Cookbook #204: Hershey’s Chocolate Cookbook, Ideals Publishing Corp., Nashville, Tennessee, 1982.
This is one of four Hershey’s cookbooks in my cookbook database. I can’t find the publication date anywhere in my copy, but online photos and details of the same book on Amazon claim “1982” as the date.
This Hershey’s cookbook was a gift to my mother from my aunt in 1993.
Mother did not mark any of the recipes! This is unusual for her, especially for cookie, pie, and cake recipes, which include all of the recipes in this cookbook.
Many recipes in this cookbook include Reese’s® peanut butter chips. Kind of odd, for a “chocolate” cookbook. Maybe this product was newly on the market in 1982? Because of this ingredient, not every recipe in this cookbook has chocolate in it, which is disappointing! I find that “Reese’s” is (to this day) one of the Hershey brand names. Hmm. This make this a “brand name” cookbook.
As I page through this book today, I find a favorite old cookie recipe: Peanut Blossoms. Chocolate Drop Cookies sound good, but I have a similar recipe. I might like Macaroon Kiss Cookies, Crunchy Oatmeal Peanut Butter Chip Cookies, and Chewy Chocolate Wafers.
The pie and cake recipes all look good. Cocoa Chiffon-Cloud Pie is one I’ll save, since I once had a yearning for a chocolate chiffon pie and couldn’t find a recipe. Chocolate-Butterscotch Pie with Macaroon Nut Crust and Chocolate Banana Cream Pie, yum. I find “Red Velvet Cocoa Cake”, a recipe I once searched for ( I ended up developing my own recipe for this cake, baked at high altitude). Chocolate Fudge Cake? Who wouldn’t want that? Orange-Kissed Chocolate Cupcakes, where you take a section out of the top of a chocolate cupcake, fill it with orange cream, and top with a Hershey’s Kiss, yum again. In a perfect world, I’d be making and eating desserts like this every night of the week. But alas, it’s not a perfect world.
Since Mother didn’t mark any recipes and I simply don’t need more rich dessert recipes, I’ll scan in a few recipes, and then recycle the cookbook. I have kept Hershey’s 1934 Cookbook and Hershey’s Cocoa Cookbook for references to basic chocolate recipes, like brownies, fudge, homemade chocolate syrup, and hot fudge sauce.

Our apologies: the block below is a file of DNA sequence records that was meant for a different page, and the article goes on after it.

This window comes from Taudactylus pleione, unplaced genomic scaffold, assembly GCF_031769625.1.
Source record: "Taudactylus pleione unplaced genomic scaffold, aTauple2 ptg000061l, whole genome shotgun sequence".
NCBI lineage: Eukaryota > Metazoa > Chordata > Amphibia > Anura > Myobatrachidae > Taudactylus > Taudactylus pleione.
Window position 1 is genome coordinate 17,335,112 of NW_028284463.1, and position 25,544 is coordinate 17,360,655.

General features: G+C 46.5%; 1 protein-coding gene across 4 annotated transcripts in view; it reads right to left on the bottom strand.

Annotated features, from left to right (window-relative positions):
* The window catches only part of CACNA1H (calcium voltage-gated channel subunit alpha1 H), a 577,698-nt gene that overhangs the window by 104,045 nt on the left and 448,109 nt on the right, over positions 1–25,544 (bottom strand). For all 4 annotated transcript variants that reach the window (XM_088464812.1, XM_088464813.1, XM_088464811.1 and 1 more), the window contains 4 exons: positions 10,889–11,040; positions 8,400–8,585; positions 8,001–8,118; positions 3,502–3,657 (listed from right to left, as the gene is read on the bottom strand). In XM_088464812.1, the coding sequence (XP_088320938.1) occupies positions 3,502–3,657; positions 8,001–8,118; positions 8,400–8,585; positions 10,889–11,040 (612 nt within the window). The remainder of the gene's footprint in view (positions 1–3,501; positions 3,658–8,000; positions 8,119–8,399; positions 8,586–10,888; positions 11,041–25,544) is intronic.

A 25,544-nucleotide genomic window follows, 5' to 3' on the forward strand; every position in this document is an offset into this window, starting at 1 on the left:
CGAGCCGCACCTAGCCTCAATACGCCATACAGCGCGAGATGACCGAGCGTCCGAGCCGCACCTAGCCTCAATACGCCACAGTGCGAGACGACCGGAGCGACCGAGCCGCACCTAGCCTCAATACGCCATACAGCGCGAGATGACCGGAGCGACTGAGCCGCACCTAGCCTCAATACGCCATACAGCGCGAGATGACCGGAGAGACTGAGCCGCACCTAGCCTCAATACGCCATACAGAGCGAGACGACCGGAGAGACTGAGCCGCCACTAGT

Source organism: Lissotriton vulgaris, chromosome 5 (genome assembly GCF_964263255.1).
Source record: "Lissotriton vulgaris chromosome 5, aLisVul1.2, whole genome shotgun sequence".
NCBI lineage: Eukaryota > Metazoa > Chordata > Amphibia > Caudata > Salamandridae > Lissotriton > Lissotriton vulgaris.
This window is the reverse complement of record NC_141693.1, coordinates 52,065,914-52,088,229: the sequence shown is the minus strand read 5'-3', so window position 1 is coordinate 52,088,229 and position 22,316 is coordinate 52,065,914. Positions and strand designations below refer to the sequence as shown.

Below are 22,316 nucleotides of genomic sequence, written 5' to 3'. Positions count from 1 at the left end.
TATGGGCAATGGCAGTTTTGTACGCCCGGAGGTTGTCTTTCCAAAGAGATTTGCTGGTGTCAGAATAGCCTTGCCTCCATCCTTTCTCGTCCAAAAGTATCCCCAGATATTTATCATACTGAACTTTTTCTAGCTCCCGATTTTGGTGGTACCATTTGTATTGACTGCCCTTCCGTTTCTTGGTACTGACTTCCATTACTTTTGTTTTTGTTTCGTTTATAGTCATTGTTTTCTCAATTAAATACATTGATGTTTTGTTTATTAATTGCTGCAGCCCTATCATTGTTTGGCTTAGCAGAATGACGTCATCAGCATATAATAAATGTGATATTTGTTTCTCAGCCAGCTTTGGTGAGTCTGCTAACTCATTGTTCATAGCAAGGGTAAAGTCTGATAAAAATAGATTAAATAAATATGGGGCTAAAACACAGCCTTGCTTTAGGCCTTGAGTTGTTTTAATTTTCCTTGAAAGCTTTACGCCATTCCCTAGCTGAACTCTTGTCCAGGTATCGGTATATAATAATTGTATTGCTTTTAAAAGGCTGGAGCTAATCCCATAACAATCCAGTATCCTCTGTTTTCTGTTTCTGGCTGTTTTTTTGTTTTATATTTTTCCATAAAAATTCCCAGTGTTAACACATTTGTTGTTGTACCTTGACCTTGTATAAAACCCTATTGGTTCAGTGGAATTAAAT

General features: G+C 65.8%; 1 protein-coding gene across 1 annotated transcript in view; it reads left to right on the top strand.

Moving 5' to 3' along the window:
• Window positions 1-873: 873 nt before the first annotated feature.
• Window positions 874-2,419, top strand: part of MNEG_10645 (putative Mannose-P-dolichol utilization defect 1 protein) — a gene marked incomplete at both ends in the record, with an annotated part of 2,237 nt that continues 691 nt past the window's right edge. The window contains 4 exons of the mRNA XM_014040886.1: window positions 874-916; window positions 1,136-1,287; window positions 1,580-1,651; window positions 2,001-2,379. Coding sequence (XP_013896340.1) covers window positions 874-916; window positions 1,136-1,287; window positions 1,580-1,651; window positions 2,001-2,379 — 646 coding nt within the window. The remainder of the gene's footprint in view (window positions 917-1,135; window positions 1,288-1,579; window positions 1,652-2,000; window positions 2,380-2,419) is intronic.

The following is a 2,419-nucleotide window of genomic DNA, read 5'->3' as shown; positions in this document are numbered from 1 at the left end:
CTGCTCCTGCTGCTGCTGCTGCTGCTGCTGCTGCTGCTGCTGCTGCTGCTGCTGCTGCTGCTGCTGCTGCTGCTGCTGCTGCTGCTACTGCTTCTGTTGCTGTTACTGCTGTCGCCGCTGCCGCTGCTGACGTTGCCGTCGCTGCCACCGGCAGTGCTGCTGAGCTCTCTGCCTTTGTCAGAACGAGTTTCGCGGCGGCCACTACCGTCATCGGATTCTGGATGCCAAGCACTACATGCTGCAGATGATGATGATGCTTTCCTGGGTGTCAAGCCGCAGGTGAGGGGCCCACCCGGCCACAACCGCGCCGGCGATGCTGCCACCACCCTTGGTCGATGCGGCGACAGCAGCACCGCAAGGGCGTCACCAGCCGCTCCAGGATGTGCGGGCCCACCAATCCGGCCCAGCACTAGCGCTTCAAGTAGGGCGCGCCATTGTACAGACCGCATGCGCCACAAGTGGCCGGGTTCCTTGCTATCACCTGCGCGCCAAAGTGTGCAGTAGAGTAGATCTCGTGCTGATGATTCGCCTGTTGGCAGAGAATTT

I decide to make Cherry Chocolate Chip Cookies for this blog. Cookies are always nice for our two-person household because the dough and/or cookies can be frozen so the we don’t have to eat them all up at once. This recipe includes a shortcut for the home cook: you can make up “Basic Cookie Mix” and then use it to make five different kinds of cookies. (Later on in this chapter, there is a Chocolate Cookie Mix to compliment the Basic Cookie Mix.)
I’m not sure I’ll always want to make “cookie mix” and then the cookies, so I made a half recipe of the mix, then measured it. It made enough for two different types (or batches) of cookies.
Basic Cookie Mix
makes 5 cups of cookie mix, if lightly patted down
- 2 1/2 cups flour
- 1 cup sugar
- 1/2 cup brown sugar
- 1 tablespoon baking powder
- 1 teaspoons salt
- 1/2 cup shortening
- 1/4 cup butter
Place the flour, the two sugars, baking powder and salt in a food processor. Pulse a few times. Divide the shortening and butter into chunks and scatter across the dry mixture. Cover the processor and pulse 10-20 times, until the mixture looks like coarse crumbs.
Store in an airtight container in the refrigerator.
- 2 1/2 cups basic cookie mix, lightly patted into the measuring cups
- 1/4 cup sour cream (or a bit more if needed; I think I used about 1/2 cup)
- 1/4 cup finely chopped, well-drained maraschino cherries
- 1 cup chocolate chips (semi-sweet)
- 1 cup finely chopped walnuts
- 15 halved maraschino cherries, well drained
Stir the basic cookie mix whit the sour cream, cherries, and chocolate chips. Shape into 1-inch balls, then roll in the nuts.
Place on a parchment-lined cookie sheet. Garnish each cookie with a cherry half. Bake at 375˚ for 12-15 minutes.
Wow, were these ever good! Very, very tender. I realized as I made the dough that this is how I make pie crust, by first combining the flour-sugar and shortening, then blending in the wet ingredients. Usually cookies are made by combining the sugar and shortening and any wet ingredients, then adding the dry ingredients. The result of the “Basic Cookie Dough” method is that the cookies taste tender, like pie crust.
I learned how to make a very good cookie! There is always something new to learn.